One of the researchers in the team was a physics PhD student and was used to analysing satellite data using Python, so he took on the role of assessing Manchester through different wavelengths in order to locate potential areas, such as brownfield land.

Manchester-Satellite-Images.png

Myself and the rest of the team worked on utilising the planning application data as a way of locating potential areas that are already being monitored for numerous land uses. The planning application data only pertained to Manchester city, so this became our new area of focus.

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We then made use of a classification system developed for the satellite data, which essentially classifies areas in terms of what they are being used for. This meant we could filter out all areas that were already developed, leaving the areas that could potentially be available for house building.

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By combining these classes with the underlying map we were able to filter out potential areas of re-development.

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Furthermore, it was beneficial to also filter out areas of green space, since these are areas that cannot be built on. This then gave us an overview of areas that could potentially lead to housing development (image below). However, with more time to work on this one could zoom into a potential location and use the Zoopla data to identify local housing sales and rental prices in order to ascertain whether it would be worth building in this particular area. Using the planning application data could further identify an area as being potential for house building if planning applications in the surrounding areas are successful. Both Zoopla and the planning application data are useful for showing activity, and supply/demand levels in areas, thus possibly aiding contractor’s decisions on whether it is worthwhile to build or not. These could also provide market signals in order to help determine the quality and validity of the potential location.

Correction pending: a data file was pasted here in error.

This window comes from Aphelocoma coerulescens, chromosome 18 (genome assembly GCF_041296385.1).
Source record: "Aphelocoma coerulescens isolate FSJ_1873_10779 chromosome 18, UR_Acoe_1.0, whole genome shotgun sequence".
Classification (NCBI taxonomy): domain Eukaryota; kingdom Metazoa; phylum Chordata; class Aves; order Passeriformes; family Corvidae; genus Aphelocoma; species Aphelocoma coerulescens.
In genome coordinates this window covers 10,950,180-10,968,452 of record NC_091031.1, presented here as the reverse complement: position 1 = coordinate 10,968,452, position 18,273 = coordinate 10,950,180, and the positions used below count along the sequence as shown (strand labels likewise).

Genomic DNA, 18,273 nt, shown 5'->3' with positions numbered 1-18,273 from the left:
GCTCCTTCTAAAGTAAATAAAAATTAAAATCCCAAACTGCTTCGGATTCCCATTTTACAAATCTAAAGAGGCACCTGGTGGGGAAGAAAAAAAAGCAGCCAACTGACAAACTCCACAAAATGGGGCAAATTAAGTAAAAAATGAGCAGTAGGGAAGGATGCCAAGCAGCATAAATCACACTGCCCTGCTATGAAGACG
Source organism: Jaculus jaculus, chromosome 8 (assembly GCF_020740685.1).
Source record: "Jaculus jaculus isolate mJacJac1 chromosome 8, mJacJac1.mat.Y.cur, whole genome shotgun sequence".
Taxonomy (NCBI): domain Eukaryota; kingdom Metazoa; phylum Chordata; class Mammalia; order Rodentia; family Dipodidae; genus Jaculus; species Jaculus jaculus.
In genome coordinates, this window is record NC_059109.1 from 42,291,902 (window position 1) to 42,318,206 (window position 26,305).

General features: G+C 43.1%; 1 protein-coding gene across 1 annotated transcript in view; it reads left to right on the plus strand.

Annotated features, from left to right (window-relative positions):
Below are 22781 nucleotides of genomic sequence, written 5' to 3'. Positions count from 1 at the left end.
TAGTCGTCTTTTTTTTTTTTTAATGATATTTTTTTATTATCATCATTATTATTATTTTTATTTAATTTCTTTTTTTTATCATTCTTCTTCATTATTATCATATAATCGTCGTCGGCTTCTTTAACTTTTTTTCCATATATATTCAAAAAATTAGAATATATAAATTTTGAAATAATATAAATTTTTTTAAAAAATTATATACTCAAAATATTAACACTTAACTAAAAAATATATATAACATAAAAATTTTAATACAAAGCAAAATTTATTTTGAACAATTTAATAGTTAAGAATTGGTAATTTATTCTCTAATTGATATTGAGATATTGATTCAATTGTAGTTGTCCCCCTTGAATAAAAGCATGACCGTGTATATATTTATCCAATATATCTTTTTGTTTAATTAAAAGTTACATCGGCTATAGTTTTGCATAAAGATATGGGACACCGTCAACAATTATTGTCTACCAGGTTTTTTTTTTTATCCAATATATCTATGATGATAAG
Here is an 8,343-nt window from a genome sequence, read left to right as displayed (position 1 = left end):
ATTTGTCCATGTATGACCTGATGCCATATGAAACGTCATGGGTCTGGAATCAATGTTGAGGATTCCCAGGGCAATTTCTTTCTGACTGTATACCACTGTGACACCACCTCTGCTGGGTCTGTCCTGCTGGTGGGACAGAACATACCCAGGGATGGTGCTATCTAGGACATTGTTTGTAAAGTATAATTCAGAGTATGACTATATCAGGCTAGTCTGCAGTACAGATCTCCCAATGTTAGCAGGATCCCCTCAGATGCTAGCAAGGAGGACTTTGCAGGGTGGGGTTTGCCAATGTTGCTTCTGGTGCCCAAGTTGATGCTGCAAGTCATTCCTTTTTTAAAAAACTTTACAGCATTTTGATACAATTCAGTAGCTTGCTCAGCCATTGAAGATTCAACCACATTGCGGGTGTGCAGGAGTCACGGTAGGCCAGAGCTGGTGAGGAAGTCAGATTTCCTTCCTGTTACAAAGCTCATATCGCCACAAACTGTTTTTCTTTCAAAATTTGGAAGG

Potential-Areas-Image2.png

Future ideas

As a team we wanted to think out-of-the-box and brainstorm other ways of locating potential areas to be built on. This led to the popular idea of crowd sourcing, which is a fun way of involving the public in helping shape the UK’s housing market. Participants could be asked to tweet geotagged photos of potential areas or sites (e.g., unused retail land) in the neighbourhood using a specific hashtag (we tried to be funny and come up with our own hashtag to be #rustyrusty), which could then be used as a training set to validate and locate potential areas and sites.

Conclusion

Overall this was a very positive experience and I absolutely loved my two days in The Alan Turing Institute. I got to work with a host of researchers with different skills, and of course, meet a lot of wonderful people. It was an intense couple of days trying to get everything finished on time, but everyone who was there to help made it a very enjoyable experience and very much provided sound advice the entire way through. The food at the event was absolutely delicious! And the constant tea, coffee and food was much needed to fuel everyone’s brains working in overdrive. I would like to say a big thank you to The Alan Turing Institute, ONS Data Science Campus and UBDC for organising this event, providing the data and expertise for making this an excellent experience.